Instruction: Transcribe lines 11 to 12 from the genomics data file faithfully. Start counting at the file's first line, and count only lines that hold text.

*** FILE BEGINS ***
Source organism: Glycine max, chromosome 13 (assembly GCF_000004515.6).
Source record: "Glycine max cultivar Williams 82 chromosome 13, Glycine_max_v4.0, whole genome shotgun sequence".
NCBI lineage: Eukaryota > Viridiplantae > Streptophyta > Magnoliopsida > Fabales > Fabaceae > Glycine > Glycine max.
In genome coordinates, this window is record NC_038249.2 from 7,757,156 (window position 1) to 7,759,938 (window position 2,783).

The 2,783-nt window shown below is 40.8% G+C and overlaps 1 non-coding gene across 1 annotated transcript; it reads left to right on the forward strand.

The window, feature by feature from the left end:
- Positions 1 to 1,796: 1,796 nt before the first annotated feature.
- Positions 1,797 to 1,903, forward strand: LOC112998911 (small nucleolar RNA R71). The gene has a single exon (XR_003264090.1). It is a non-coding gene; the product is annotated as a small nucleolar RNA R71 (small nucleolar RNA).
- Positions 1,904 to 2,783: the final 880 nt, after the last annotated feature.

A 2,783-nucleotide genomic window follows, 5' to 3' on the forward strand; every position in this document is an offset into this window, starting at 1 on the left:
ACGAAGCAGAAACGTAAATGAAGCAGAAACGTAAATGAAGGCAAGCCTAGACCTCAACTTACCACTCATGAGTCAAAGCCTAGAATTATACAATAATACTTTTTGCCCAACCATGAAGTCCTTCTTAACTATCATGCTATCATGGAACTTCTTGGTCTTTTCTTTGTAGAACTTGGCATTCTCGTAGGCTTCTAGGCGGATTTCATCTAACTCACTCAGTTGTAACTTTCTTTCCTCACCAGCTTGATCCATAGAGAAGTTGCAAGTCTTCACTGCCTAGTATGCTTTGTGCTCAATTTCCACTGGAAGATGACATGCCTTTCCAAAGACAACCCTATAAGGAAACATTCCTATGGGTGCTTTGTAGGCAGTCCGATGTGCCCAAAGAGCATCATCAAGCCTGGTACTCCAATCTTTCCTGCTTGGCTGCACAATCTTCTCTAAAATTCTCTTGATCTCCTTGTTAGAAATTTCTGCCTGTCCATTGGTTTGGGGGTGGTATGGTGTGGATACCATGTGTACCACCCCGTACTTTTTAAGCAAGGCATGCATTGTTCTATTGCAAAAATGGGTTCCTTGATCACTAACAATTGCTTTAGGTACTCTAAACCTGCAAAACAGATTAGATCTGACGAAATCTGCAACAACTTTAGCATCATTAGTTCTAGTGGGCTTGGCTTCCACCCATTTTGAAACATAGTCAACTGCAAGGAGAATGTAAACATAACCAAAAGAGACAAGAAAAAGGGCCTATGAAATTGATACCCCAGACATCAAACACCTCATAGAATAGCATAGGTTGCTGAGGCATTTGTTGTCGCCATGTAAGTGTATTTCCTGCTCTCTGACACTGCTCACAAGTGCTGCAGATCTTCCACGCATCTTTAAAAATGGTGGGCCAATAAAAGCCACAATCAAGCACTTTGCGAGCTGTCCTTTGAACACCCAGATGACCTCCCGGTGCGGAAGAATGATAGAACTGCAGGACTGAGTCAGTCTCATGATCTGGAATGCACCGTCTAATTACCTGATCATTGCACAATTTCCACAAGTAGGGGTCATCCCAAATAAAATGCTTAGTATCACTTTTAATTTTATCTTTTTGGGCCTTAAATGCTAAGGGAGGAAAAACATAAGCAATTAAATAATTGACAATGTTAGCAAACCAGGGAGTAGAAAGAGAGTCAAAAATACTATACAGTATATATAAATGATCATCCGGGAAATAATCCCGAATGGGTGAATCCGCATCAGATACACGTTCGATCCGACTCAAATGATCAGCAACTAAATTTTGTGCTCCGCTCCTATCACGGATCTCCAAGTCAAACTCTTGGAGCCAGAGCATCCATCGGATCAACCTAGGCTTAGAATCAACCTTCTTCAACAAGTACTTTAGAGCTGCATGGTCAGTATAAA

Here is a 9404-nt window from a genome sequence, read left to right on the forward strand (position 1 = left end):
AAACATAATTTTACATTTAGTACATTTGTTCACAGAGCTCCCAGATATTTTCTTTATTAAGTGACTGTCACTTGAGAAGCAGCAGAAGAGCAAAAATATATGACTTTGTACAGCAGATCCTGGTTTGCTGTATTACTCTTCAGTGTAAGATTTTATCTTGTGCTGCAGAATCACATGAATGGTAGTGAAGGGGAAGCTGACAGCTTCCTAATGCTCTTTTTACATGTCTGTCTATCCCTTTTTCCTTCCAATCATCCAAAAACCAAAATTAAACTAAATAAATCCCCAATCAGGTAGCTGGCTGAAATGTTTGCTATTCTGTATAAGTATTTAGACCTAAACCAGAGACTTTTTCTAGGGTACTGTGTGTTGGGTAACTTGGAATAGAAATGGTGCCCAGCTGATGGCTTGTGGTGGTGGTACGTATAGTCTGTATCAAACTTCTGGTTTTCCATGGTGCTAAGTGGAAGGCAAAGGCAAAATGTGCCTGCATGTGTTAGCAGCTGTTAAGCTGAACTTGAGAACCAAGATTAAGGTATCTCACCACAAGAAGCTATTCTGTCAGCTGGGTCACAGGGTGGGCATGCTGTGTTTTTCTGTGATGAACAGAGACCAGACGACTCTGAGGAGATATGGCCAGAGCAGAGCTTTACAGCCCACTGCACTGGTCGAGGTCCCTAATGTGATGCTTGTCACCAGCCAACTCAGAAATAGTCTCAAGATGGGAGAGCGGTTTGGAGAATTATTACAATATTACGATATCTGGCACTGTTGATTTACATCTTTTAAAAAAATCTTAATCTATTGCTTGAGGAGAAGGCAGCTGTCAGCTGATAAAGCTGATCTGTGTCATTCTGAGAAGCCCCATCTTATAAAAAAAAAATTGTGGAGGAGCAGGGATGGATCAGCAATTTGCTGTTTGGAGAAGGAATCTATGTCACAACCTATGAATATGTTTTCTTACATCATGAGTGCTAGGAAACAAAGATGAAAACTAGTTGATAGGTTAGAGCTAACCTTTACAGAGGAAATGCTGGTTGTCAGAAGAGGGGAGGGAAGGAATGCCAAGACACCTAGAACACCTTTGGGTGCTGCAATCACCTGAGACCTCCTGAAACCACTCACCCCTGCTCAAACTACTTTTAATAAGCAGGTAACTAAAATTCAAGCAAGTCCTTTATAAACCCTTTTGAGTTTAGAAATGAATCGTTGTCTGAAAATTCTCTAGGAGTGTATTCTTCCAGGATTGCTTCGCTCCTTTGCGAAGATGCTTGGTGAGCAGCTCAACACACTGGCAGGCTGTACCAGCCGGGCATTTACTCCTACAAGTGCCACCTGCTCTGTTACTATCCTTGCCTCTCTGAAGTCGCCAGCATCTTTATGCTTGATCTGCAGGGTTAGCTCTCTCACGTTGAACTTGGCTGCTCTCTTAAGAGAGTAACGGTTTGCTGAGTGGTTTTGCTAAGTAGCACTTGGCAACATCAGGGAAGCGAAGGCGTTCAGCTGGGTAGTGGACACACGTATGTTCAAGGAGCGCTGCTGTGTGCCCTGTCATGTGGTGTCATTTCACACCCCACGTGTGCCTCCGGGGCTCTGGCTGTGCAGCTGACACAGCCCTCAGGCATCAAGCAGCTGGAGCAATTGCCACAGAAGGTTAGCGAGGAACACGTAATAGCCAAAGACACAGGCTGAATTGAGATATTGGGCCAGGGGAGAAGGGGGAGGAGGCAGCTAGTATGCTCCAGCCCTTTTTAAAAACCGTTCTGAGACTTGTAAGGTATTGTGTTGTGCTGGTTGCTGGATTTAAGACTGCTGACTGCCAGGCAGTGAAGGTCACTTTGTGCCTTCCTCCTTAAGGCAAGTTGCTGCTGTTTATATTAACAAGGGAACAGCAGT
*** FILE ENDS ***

ACGAAGCAGAAACGTAAATGAAGCAGAAACGTAAATGAAGGCAAGCCTAGACCTCAACTTACCACTCATGAGTCAAAGCCTAGAATTATACAATAATACTTTTTGCCCAACCATGAAGTCCTTCTTAACTATCATGCTATCATGGAACTTCTTGGTCTTTTCTTTGTAGAACTTGGCATTCTCGTAGGCTTCTAGGCGGATTTCATCTAACTCACTCAGTTGTAACTTTCTTTCCTCACCAGCTTGATCCATAGAGAAGTTGCAAGTCTTCACTGCCTAGTATGCTTTGTGCTCAATTTCCACTGGAAGATGACATGCCTTTCCAAAGACAACCCTATAAGGAAACATTCCTATGGGTGCTTTGTAGGCAGTCCGATGTGCCCAAAGAGCATCATCAAGCCTGGTACTCCAATCTTTCCTGCTTGGCTGCACAATCTTCTCTAAAATTCTCTTGATCTCCTTGTTAGAAATTTCTGCCTGTCCATTGGTTTGGGGGTGGTATGGTGTGGATACCATGTGTACCACCCCGTACTTTTTAAGCAAGGCATGCATTGTTCTATTGCAAAAATGGGTTCCTTGATCACTAACAATTGCTTTAGGTACTCTAAACCTGCAAAACAGATTAGATCTGACGAAATCTGCAACAACTTTAGCATCATTAGTTCTAGTGGGCTTGGCTTCCACCCATTTTGAAACATAGTCAACTGCAAGGAGAATGTAAACATAACCAAAAGAGACAAGAAAAAGGGCCTATGAAATTGATACCCCAGACATCAAACACCTCATAGAATAGCATAGGTTGCTGAGGCATTTGTTGTCGCCATGTAAGTGTATTTCCTGCTCTCTGACACTGCTCACAAGTGCTGCAGATCTTCCACGCATCTTTAAAAATGGTGGGCCAATAAAAGCCACAATCAAGCACTTTGCGAGCTGTCCTTTGAACACCCAGATGACCTCCCGGTGCGGAAGAATGATAGAACTGCAGGACTGAGTCAGTCTCATGATCTGGAATGCACCGTCTAATTACCTGATCATTGCACAATTTCCACAAGTAGGGGTCATCCCAAATAAAATGCTTAGTATCACTTTTAATTTTATCTTTTTGGGCCTTAAATGCTAAGGGAGGAAAAACATAAGCAATTAAATAATTGACAATGTTAGCAAACCAGGGAGTAGAAAGAGAGTCAAAAATACTATACAGTATATATAAATGATCATCCGGGAAATAATCCCGAATGGGTGAATCCGCATCAGATACACGTTCGATCCGACTCAAATGATCAGCAACTAAATTTTGTGCTCCGCTCCTATCACGGATCTCCAAGTCAAACTCTTGGAGCCAGAGCATCCATCGGATCAACCTAGGCTTAGAATCAACCTTCTTCAACAAGTACTTTAGAGCTGCATGGTCAGTATAAA

Here is a 9404-nt window from a genome sequence, read left to right on the forward strand (position 1 = left end):